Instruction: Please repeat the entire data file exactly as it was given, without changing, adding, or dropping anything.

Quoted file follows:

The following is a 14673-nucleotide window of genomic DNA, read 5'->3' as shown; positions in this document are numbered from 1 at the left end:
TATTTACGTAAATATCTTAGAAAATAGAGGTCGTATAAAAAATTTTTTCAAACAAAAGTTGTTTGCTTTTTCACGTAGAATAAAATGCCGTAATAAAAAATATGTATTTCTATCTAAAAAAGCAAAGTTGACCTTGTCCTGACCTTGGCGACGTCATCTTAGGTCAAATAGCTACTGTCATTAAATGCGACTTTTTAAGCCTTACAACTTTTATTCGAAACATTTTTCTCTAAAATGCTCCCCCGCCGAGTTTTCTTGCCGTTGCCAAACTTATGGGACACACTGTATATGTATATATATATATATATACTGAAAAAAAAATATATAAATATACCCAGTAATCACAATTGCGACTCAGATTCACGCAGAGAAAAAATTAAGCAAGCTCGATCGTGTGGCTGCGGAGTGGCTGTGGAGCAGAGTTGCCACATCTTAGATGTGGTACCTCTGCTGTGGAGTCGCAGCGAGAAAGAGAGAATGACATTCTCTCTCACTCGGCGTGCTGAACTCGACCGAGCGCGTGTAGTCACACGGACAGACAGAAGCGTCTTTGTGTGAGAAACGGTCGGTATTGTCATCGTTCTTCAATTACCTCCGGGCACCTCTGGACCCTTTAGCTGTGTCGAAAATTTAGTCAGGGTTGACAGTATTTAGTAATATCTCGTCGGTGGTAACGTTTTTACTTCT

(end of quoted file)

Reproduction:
The following is a 14673-nucleotide window of genomic DNA, read 5'->3' as shown; positions in this document are numbered from 1 at the left end:
TATTTACGTAAATATCTTAGAAAATAGAGGTCGTATAAAAAATTTTTTCAAACAAAAGTTGTTTGCTTTTTCACGTAGAATAAAATGCCGTAATAAAAAATATGTATTTCTATCTAAAAAAGCAAAGTTGACCTTGTCCTGACCTTGGCGACGTCATCTTAGGTCAAATAGCTACTGTCATTAAATGCGACTTTTTAAGCCTTACAACTTTTATTCGAAACATTTTTCTCTAAAATGCTCCCCCGCCGAGTTTTCTTGCCGTTGCCAAACTTATGGGACACACTGTATATGTATATATATATATATATACTGAAAAAAAAATATATAAATATACCCAGTAATCACAATTGCGACTCAGATTCACGCAGAGAAAAAATTAAGCAAGCTCGATCGTGTGGCTGCGGAGTGGCTGTGGAGCAGAGTTGCCACATCTTAGATGTGGTACCTCTGCTGTGGAGTCGCAGCGAGAAAGAGAGAATGACATTCTCTCTCACTCGGCGTGCTGAACTCGACCGAGCGCGTGTAGTCACACGGACAGACAGAAGCGTCTTTGTGTGAGAAACGGTCGGTATTGTCATCGTTCTTCAATTACCTCCGGGCACCTCTGGACCCTTTAGCTGTGTCGAAAATTTAGTCAGGGTTGACAGTATTTAGTAATATCTCGTCGGTGGTAACGTTTTTACTTCT